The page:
By Dave DeFreitas, Nick J. Faleris and Emily Waldon
Coming off an impressive run of free agent signings that bolstered their big league club, the Tigers are now left with trying to restock a completely decimated farm system. Thanks to several albatross-like contracts preventing them from potentially moving what’s left of their big league value, they have preciously little maneuverability when it comes to rebuilding.
CREAM OF THE CROP
Matt Manning, RHP, Rookie GCL Tigers West | Ceiling/Realistic Role: 65/55
Ht/Wt: 6’6”/190 B/T: R/R Age (as of December 1st 2016): 18y, 11m
Player Stats | 2080 Spotlight (2016) | 2080 Video (2016) | 2080 Video 2 (2016)
The Tools: 70 fastball; 60 curveball; 50 changeup; 50 command; 60 control – Manning’s fastball gets excellent life in the zone with late tail to both sides of the plate. He sits in the low 90’s right now, but will get into the upper 90’s for stretches. He already has very good body control both for his size and his age, and he should start finding more consistent velocity as he gets stronger. He has a little bit of a long take-back, which will cause the arm to be late getting out front at times, but that, too, should smooth out as he matures. The 12-to-6 curveball is his go-to secondary offering, with tight rotation and snap. He can throw it for strikes now, but has it fall arm side a fair bit due to the aforementioned arm-action issue. However, the ingredients are there for this to be a plus pitch with swing-and-miss capability. The circle changeup gets hard fade and will be a weapon for him versus lefties. He is a plus athlete and does well repeating his mechanics already. He is consistently around the zone with some present feel to move around the zone and change eye level, aspects that should eventually translate to above-average command and plus control.
The Profile: With two plus to double-plus offerings and at least average command, Manning profiles as a very good number three starter with swing-and-miss capabilities. He has impressive body control for such a big kid and his ability to use his plus breaking ball in zone at just 19 years old sets him apart at this point in his development. He has some present strength, but will continue to get stronger, leading to that 70-grade heater. He throws a lot of strikes, and the feel with the secondary stuff, coupled with his margin for error in the zone allows him to dominate lower level bats. He gets a little loose in the zone with the fastball, but that is not uncommon for young, power arms. He has some crossfire in the delivery and the long arm action in back can create problems for the repeatability, making it harder for him to locate to the glove side on a consistent basis. He also has the ability to create great angle down through the zone and even with the 3/4‘s arm slot, he’s still able to pound the bottom of the zone, but tends to leak up in the zone when he isn’t extending and gets easier to lift. That said, he has already smoothed things out a fair bit since being drafted, and as he continues to do so he should see more heft to the fastball. Manning should stay in extended spring for the duration, but could see some time at short-season ball if things go well through the first part of the summer.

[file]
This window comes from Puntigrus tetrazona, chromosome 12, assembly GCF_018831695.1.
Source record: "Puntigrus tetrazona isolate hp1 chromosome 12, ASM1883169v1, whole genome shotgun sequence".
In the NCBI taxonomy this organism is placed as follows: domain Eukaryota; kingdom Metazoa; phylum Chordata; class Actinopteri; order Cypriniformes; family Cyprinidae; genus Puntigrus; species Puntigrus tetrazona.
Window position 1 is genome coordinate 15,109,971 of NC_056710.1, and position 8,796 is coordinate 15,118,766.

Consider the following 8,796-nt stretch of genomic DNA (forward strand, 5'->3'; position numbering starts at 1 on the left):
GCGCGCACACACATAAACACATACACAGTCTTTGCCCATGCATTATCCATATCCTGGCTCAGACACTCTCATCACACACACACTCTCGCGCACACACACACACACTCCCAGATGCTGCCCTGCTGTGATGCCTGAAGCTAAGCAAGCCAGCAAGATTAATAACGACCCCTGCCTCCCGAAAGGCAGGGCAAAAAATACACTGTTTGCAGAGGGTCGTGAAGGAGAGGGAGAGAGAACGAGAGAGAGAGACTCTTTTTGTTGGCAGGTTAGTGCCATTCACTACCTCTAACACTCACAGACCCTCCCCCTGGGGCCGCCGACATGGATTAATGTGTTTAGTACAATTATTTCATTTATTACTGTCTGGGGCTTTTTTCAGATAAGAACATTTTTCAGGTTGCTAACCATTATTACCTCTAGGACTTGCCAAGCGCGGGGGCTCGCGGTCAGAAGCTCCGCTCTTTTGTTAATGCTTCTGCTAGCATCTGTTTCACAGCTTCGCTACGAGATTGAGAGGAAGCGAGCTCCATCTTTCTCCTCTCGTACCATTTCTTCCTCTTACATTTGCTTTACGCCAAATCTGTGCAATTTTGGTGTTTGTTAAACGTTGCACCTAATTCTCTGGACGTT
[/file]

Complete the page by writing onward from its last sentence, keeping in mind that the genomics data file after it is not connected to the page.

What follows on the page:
ON THE HORIZON
Quick Hit: Since being taken in the first round two drafts ago, Stewart has emerged as one of the more legitimate power prospects in the game. He is not an overly big guy, but he’s a solid 205 pounds with smooth, easy actions and plus bat speed. He works uphill a fair bit, but generates excellent carry and has juice to all fields as a future plus power bat. He does swing and miss a good bit (131 times in 443 at-bats between High A and Double-A) and will have some trouble with velocity up above his hands – he isn’t a wild swinger and has shown a knack for taking his walks and getting on base. That also means, however, that the swing and miss is in the zone and will make him more susceptible to expanding the zone as he advances and faces arms with more advanced command and off-speed stuff. Stewart hung in well versus lefties last year without much fall-off in the power department, an aspect of his offensive profile that is encouraging when it comes to his projection. The lack of contact started to show up upon his first taste of Double-A pitching last season, albeit a very small sample size. So far in 2017, the power has shown up even though the average has not, so its looking more and more like the profile will be one of low contact rates, walks, and above-average damage numbers. He moves well on the outfield grass, but is, hands down, a corner player and likely left field at that, due to the well-below-average arm strength. Stewart is already 23 years old, so this year should say a lot about the ultimate profile – he may not be a total three-true-outcome guy, but something close to that is probable.